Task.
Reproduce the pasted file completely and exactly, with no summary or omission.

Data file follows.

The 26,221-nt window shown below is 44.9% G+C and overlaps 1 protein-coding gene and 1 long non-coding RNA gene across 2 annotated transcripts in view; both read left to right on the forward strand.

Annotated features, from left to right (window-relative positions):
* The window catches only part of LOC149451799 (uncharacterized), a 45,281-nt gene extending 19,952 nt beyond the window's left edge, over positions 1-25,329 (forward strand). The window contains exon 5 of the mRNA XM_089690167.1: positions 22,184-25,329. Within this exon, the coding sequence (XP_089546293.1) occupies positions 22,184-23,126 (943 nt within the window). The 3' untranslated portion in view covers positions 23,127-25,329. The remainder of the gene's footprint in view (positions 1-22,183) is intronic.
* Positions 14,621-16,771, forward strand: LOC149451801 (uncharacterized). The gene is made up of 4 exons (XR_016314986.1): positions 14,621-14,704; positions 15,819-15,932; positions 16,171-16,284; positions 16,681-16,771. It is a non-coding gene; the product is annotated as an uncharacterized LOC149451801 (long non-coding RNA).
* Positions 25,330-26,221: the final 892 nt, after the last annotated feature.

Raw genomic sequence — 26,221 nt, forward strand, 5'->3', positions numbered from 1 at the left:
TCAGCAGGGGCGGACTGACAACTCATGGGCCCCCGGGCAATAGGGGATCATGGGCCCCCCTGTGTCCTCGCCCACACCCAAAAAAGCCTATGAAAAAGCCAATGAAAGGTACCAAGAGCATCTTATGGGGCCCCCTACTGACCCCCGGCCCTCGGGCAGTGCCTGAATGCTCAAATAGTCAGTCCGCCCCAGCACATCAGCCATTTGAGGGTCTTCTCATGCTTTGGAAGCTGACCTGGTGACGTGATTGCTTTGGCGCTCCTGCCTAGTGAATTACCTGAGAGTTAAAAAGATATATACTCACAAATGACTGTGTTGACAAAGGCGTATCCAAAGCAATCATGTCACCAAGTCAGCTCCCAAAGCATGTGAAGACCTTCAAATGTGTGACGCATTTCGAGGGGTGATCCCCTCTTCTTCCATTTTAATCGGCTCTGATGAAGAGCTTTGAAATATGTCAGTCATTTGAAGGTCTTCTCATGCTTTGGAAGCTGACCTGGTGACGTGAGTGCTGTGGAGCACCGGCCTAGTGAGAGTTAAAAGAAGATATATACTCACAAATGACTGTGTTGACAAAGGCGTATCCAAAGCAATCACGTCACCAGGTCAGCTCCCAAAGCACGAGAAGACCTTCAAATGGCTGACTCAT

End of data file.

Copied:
The 26,221-nt window shown below is 44.9% G+C and overlaps 1 protein-coding gene and 1 long non-coding RNA gene across 2 annotated transcripts in view; both read left to right on the forward strand.

Annotated features, from left to right (window-relative positions):
* The window catches only part of LOC149451799 (uncharacterized), a 45,281-nt gene extending 19,952 nt beyond the window's left edge, over positions 1-25,329 (forward strand). The window contains exon 5 of the mRNA XM_089690167.1: positions 22,184-25,329. Within this exon, the coding sequence (XP_089546293.1) occupies positions 22,184-23,126 (943 nt within the window). The 3' untranslated portion in view covers positions 23,127-25,329. The remainder of the gene's footprint in view (positions 1-22,183) is intronic.
* Positions 14,621-16,771, forward strand: LOC149451801 (uncharacterized). The gene is made up of 4 exons (XR_016314986.1): positions 14,621-14,704; positions 15,819-15,932; positions 16,171-16,284; positions 16,681-16,771. It is a non-coding gene; the product is annotated as an uncharacterized LOC149451801 (long non-coding RNA).
* Positions 25,330-26,221: the final 892 nt, after the last annotated feature.

Raw genomic sequence — 26,221 nt, forward strand, 5'->3', positions numbered from 1 at the left:
TCAGCAGGGGCGGACTGACAACTCATGGGCCCCCGGGCAATAGGGGATCATGGGCCCCCCTGTGTCCTCGCCCACACCCAAAAAAGCCTATGAAAAAGCCAATGAAAGGTACCAAGAGCATCTTATGGGGCCCCCTACTGACCCCCGGCCCTCGGGCAGTGCCTGAATGCTCAAATAGTCAGTCCGCCCCAGCACATCAGCCATTTGAGGGTCTTCTCATGCTTTGGAAGCTGACCTGGTGACGTGATTGCTTTGGCGCTCCTGCCTAGTGAATTACCTGAGAGTTAAAAAGATATATACTCACAAATGACTGTGTTGACAAAGGCGTATCCAAAGCAATCATGTCACCAAGTCAGCTCCCAAAGCATGTGAAGACCTTCAAATGTGTGACGCATTTCGAGGGGTGATCCCCTCTTCTTCCATTTTAATCGGCTCTGATGAAGAGCTTTGAAATATGTCAGTCATTTGAAGGTCTTCTCATGCTTTGGAAGCTGACCTGGTGACGTGAGTGCTGTGGAGCACCGGCCTAGTGAGAGTTAAAAGAAGATATATACTCACAAATGACTGTGTTGACAAAGGCGTATCCAAAGCAATCACGTCACCAGGTCAGCTCCCAAAGCACGAGAAGACCTTCAAATGGCTGACTCAT